So, Nigeria is a major player in the Cartagena Protocol. We attend the bi-annual conference. Apart from that, the Cartagena Protocol, when it was negotiated, Nigeria played a major role. Presently, Article 15 and 16 of the agreement, which talks about biosafety risks assessment and management, have an Annex 3 to that protocol.
In 2007 and 2008, the UN system wanted that Annex 3 to be further elaborated and come up with another guidance material and Nigeria was very much involved in it. Globally, Nigeria is a major player in biosafety issues.
In Africa, Nigeria is working with the African Union (AU). Nigeria has been working closely with AU-NEPAD since 2010. And apart from building the capacity of the regulator, we have also sent some of our staff for training in related areas for them to develop critical capacity to be able to address the issue of biosafety and engage other sister agencies to understand the issues of biosafety.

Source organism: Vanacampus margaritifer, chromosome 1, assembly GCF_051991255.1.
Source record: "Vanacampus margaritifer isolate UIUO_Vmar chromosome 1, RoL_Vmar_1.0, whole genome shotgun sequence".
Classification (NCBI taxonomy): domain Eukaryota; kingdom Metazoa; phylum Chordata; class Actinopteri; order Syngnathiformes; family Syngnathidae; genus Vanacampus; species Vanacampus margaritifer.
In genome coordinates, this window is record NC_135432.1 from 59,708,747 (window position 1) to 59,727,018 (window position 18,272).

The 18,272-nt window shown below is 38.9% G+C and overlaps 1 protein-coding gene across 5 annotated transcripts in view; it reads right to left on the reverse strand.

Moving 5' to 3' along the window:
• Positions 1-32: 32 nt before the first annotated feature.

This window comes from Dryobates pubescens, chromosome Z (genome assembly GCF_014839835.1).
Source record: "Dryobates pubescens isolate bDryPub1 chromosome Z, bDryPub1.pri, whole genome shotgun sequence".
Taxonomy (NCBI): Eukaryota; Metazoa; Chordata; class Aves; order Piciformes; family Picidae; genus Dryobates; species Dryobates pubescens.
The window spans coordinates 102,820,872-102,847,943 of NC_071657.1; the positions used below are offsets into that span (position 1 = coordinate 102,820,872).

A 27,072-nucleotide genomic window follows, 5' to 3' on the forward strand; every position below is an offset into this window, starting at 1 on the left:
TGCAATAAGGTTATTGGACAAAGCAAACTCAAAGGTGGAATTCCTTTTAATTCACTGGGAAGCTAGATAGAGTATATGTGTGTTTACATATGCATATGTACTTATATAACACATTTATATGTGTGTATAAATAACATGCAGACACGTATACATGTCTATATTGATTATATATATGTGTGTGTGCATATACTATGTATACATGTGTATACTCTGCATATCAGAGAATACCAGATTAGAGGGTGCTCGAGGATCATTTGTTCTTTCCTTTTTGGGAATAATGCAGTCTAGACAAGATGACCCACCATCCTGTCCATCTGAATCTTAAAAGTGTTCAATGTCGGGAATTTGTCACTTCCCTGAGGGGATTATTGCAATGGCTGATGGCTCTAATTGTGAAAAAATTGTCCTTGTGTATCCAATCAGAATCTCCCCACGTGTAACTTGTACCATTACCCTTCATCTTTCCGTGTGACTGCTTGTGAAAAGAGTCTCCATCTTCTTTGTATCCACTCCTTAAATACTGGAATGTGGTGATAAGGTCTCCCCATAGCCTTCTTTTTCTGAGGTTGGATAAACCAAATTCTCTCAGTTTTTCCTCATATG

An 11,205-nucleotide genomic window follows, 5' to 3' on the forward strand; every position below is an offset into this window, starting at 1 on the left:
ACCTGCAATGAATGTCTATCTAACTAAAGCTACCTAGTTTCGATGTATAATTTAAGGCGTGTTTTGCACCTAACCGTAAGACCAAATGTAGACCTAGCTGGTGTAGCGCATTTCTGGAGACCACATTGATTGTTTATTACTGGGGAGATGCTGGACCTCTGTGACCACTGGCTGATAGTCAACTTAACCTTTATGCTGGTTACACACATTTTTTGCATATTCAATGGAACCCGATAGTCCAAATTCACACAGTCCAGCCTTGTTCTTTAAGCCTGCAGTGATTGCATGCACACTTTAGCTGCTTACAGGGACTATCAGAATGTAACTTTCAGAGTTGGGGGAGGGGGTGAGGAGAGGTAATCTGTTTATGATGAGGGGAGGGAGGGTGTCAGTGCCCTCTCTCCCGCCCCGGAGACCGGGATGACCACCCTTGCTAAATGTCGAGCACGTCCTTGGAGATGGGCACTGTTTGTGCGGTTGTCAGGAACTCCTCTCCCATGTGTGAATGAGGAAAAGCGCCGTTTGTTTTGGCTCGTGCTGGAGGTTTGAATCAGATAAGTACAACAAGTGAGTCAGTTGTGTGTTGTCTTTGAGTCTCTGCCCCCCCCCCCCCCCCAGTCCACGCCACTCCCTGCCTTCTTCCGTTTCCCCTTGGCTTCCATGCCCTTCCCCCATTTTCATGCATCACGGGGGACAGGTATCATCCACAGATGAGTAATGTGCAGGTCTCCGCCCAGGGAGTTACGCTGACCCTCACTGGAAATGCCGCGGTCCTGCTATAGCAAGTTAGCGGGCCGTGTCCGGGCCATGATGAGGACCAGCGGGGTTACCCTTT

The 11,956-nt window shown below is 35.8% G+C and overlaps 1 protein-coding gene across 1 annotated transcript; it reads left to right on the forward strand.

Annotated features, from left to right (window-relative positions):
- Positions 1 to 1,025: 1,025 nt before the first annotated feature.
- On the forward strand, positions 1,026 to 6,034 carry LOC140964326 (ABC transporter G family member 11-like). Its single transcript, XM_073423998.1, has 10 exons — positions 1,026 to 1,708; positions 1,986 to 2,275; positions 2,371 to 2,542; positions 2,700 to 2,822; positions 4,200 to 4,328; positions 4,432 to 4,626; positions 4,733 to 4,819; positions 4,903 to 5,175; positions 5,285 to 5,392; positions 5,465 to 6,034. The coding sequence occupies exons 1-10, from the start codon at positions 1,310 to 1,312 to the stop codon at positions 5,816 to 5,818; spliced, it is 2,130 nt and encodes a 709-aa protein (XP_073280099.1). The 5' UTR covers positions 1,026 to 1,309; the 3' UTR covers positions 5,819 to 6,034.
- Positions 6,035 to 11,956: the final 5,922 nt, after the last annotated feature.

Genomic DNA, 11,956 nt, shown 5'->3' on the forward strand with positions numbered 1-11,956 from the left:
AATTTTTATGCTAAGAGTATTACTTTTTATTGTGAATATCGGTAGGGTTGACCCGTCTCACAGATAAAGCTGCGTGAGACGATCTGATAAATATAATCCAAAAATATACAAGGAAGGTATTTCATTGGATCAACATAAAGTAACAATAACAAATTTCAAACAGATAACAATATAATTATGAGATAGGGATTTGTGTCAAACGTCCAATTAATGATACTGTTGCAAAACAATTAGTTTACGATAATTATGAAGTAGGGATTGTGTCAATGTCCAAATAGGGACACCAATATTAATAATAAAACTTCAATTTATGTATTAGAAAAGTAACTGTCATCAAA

There are insinuations that Nigeria does not have a Gene Bank. What is the true situation?
That is not true. We have a gene bank. There is a Gene Bank under the Federal Ministry of Science and Technology. It is at Nigerian Genetic Resources and Biotechnology and that is in Ibadan. It is one of the oldest institutions that we have. We have our conventional and biological resources there. The gene bank is there for both our indigenous and new verities, they are all there. Nigeria has a gene bank.
One very relevant thing here is that information is key; however, there is no adequate information about what Nigeria currently has on ground. The structure we have in this country is good if only the management of these structures can appropriately harmonize and put them into proper usage. There is nothing that Nigeria really doesn’t have. People have even said we don’t have competence in the area of biosafety which is very wrong. And these are allusions and people don’t want to even know. They just sit down in their houses and make statements that are not substantial.